Living from the Balance Point – Final thoughts

IMG_2483As of August 1st, 2014 I will be shutting down this blog and the Balance Point website.  After going through a number of important life changes, it feels like time.  My job is done.  And in considering how to close out gracefully, I reflect back on something I told my son and new daughter-in-law shortly after they were married and heading off on their life adventure together.  It seems appropriate to share with you now. “You pretty much know everything you need to know.  All the answers to any questions you may have or solutions to situations you face are within you.” And…for the past three years through Balance Point this is what I’ve been sharing. All I’ve done is listened to the still balance point within, trusted it and shared with you as my personal discovery.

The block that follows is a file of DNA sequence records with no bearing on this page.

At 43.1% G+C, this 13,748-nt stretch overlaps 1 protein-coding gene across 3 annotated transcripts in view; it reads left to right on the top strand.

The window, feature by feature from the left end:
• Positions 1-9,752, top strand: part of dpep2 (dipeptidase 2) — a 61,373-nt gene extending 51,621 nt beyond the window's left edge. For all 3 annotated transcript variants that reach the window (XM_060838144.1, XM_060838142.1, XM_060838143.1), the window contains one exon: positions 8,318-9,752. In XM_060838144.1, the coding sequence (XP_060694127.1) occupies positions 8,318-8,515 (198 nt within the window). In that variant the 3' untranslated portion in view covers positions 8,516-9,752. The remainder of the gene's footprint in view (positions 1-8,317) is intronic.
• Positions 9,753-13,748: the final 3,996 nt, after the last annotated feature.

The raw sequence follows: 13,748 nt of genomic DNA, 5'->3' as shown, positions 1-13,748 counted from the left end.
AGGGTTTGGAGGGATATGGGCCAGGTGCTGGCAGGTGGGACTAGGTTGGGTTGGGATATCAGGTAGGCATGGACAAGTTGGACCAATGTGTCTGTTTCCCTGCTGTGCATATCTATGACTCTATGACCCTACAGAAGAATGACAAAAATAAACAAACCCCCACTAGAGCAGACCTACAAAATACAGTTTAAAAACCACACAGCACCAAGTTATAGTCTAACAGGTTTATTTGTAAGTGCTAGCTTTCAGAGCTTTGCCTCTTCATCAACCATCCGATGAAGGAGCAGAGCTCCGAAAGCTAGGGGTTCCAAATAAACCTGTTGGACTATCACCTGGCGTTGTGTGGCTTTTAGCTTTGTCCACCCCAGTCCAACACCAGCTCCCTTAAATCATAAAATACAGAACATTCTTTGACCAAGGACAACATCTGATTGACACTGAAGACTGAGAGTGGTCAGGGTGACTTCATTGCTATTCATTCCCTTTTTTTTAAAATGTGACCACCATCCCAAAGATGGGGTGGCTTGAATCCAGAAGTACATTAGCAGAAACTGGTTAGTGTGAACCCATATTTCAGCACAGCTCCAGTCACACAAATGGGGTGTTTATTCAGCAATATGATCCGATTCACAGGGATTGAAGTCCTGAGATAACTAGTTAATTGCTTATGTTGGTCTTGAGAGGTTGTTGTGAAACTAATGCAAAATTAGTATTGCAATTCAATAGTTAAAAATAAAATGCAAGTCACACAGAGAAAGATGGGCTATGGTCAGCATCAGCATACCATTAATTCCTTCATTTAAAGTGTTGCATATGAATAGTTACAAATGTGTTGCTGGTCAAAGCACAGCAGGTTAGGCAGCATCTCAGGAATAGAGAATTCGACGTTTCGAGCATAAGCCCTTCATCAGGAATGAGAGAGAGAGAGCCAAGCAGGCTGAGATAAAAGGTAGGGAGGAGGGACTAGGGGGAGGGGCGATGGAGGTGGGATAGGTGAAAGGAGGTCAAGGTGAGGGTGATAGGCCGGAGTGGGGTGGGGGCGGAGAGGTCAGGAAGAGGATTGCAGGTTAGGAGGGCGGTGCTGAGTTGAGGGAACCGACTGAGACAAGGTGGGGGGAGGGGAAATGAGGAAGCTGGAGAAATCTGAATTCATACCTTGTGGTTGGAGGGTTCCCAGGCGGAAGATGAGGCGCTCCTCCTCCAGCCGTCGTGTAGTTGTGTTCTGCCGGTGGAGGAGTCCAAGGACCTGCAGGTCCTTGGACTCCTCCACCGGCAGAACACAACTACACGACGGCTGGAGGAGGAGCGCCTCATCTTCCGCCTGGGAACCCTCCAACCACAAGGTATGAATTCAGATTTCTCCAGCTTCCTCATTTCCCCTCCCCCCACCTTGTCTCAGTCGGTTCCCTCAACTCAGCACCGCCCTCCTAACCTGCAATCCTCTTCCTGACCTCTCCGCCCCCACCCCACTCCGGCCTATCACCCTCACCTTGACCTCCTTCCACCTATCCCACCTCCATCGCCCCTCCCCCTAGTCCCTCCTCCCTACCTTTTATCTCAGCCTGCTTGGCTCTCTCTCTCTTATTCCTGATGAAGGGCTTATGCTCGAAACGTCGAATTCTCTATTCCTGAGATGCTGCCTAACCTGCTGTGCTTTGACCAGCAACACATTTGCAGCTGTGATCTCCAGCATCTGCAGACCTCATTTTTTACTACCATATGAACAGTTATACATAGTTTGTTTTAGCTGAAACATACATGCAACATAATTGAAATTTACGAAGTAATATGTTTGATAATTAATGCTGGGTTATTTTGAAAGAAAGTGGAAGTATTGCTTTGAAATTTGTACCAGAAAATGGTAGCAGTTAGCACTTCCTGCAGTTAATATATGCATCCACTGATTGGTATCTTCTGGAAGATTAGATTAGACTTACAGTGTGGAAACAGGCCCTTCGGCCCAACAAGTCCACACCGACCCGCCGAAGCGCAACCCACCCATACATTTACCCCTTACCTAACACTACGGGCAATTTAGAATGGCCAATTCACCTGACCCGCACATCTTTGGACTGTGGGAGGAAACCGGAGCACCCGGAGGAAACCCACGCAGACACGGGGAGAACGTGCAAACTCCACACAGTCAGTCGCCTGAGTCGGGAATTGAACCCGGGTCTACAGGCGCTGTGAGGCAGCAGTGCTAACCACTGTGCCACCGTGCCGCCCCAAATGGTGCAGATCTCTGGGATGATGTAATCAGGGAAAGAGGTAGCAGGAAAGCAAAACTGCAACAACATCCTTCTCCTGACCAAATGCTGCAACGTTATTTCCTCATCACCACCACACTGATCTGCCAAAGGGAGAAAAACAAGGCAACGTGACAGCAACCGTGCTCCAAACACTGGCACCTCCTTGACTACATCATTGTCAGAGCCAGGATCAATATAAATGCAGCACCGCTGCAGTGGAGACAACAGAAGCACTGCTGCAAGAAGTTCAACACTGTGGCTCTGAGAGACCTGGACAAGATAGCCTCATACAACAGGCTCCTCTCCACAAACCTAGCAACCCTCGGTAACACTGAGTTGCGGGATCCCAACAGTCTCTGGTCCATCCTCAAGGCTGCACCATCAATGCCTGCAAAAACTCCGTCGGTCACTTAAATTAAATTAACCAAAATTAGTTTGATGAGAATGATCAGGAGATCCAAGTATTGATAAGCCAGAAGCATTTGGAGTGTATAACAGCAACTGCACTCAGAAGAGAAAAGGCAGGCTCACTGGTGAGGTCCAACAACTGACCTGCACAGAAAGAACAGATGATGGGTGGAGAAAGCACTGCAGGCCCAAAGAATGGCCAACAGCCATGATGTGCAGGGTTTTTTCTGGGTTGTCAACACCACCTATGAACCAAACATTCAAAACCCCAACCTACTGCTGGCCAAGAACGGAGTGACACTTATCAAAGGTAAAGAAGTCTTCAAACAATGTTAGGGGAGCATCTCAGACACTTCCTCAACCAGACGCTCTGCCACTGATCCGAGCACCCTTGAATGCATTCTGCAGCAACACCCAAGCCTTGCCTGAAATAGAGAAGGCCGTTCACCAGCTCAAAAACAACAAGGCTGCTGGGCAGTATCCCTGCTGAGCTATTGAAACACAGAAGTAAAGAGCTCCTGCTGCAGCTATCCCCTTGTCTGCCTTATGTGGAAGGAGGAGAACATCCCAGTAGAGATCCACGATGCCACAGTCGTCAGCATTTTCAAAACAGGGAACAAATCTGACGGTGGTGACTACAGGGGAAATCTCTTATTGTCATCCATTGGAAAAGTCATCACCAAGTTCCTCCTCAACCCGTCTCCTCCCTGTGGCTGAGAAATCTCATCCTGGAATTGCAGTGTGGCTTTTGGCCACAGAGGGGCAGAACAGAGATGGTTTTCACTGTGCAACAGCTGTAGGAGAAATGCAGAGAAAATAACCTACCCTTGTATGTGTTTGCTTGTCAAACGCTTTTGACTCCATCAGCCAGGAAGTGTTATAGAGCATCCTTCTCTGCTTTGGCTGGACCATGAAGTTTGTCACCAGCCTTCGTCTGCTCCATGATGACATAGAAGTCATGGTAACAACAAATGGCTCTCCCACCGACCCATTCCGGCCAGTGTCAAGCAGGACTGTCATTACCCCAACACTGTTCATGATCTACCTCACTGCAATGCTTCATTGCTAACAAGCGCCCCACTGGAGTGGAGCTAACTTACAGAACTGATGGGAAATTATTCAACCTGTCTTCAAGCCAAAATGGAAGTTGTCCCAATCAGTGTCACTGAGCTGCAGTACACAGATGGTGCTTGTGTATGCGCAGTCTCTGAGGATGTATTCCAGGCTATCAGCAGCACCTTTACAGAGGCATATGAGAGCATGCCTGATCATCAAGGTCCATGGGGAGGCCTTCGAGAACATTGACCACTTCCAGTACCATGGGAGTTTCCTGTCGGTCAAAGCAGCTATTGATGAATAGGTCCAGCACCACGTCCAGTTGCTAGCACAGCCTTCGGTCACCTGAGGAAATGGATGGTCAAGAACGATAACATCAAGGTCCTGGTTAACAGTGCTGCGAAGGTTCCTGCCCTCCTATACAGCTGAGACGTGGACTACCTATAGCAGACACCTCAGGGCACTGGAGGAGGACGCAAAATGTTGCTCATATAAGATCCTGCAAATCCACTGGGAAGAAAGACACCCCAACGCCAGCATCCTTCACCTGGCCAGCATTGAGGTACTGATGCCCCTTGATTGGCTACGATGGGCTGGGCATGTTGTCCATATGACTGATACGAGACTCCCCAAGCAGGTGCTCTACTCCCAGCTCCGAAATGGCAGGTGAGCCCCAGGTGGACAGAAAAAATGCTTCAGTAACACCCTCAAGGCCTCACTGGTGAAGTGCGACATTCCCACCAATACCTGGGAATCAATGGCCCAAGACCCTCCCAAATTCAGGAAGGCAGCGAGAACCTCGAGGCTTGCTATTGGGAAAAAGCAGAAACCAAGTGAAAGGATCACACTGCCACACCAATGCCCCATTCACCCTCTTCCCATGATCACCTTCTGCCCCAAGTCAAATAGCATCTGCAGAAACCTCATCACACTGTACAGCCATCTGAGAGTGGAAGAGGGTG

And…there is one last parting thought on the idea of balance.  First of all, let’s all recognize that it is a concept. And as any concept, it can be misconstrued and misinterpreted.  So I’d like to be very clear about what true “balance” represents – at least to me.  It does not mean perfection; it is anything but that. Let’s face it, perfection is not only overrated; it is exhausting too.  If we were all perfect life would be boring and one dimensional.

Balance is, in my perspective, the act of coming from that clear place within and responding from it – a clean perspective.    This “place” includes all the imperfections, does not judge them and is not pulled in any one direction by them.  It is peace and balance.  Or more aptly put – True North.  When coming from this True North you live authentically – warts and all. 😉